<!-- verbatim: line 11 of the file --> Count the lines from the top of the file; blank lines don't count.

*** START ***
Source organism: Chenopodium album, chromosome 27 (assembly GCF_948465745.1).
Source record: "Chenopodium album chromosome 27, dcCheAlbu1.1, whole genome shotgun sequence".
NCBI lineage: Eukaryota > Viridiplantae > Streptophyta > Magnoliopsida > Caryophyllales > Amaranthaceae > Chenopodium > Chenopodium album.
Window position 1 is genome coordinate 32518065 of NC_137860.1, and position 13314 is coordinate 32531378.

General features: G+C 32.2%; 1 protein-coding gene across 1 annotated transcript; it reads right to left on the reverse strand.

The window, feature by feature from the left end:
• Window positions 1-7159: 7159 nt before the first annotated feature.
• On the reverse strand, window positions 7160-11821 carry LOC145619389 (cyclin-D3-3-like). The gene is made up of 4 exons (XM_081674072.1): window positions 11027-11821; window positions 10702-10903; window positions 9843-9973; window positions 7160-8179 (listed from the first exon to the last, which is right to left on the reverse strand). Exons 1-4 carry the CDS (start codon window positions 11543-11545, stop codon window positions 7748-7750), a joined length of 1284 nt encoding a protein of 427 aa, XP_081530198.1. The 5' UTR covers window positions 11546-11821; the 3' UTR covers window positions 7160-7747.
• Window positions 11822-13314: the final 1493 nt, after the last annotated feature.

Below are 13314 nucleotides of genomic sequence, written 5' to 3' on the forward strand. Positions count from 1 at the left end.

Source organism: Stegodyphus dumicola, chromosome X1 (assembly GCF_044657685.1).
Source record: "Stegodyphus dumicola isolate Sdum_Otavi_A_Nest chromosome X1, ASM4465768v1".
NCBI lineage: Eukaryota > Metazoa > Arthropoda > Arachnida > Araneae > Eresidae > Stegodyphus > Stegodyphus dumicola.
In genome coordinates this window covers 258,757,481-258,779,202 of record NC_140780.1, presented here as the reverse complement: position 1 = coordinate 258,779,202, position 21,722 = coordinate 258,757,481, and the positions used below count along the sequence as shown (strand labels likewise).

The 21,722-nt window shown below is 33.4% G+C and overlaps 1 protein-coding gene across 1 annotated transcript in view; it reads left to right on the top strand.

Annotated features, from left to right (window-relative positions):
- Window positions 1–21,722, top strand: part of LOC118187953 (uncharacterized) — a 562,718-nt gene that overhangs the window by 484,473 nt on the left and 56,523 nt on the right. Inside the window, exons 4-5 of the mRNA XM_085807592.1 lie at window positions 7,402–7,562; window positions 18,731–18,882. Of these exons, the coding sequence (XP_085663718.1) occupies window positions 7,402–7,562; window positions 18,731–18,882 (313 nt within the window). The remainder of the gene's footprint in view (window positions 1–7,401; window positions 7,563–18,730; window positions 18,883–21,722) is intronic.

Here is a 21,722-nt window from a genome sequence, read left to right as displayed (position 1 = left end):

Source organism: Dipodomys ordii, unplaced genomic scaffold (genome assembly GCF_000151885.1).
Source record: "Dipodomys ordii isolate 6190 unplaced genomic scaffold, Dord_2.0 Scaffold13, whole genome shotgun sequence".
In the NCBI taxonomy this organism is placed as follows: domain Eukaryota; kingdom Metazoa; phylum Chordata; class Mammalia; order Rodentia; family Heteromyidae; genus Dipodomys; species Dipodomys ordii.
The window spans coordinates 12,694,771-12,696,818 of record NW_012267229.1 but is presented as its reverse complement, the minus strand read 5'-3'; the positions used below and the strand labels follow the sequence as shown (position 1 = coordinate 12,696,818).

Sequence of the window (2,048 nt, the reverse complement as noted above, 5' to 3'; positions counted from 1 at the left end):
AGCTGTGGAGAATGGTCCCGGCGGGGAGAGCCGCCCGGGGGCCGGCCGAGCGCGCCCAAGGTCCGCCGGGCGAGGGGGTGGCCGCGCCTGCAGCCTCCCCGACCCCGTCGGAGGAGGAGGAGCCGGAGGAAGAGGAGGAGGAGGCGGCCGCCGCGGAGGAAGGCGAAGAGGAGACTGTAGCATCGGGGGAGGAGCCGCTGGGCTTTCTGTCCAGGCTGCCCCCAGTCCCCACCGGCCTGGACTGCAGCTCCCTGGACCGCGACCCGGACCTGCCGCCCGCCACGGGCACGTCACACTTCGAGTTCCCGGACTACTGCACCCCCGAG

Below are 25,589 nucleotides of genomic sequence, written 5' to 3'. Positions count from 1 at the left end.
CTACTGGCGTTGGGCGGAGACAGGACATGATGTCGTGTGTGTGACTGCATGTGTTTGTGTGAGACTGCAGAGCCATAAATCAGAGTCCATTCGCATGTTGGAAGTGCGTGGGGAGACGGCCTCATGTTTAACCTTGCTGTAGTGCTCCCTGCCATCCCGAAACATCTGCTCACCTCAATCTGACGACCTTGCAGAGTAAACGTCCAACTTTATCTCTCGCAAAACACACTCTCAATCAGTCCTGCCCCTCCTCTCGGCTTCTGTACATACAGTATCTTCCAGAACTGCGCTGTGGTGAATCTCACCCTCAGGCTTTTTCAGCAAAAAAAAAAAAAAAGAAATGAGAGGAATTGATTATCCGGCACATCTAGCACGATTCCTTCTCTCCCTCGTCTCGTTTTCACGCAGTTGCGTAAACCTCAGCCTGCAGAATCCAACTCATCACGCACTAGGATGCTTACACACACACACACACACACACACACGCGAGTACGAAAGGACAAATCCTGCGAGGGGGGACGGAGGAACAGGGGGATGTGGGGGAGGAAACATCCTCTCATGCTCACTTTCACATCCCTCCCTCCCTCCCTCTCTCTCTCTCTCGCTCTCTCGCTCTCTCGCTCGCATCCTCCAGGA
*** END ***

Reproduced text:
Source organism: Stegodyphus dumicola, chromosome X1 (assembly GCF_044657685.1).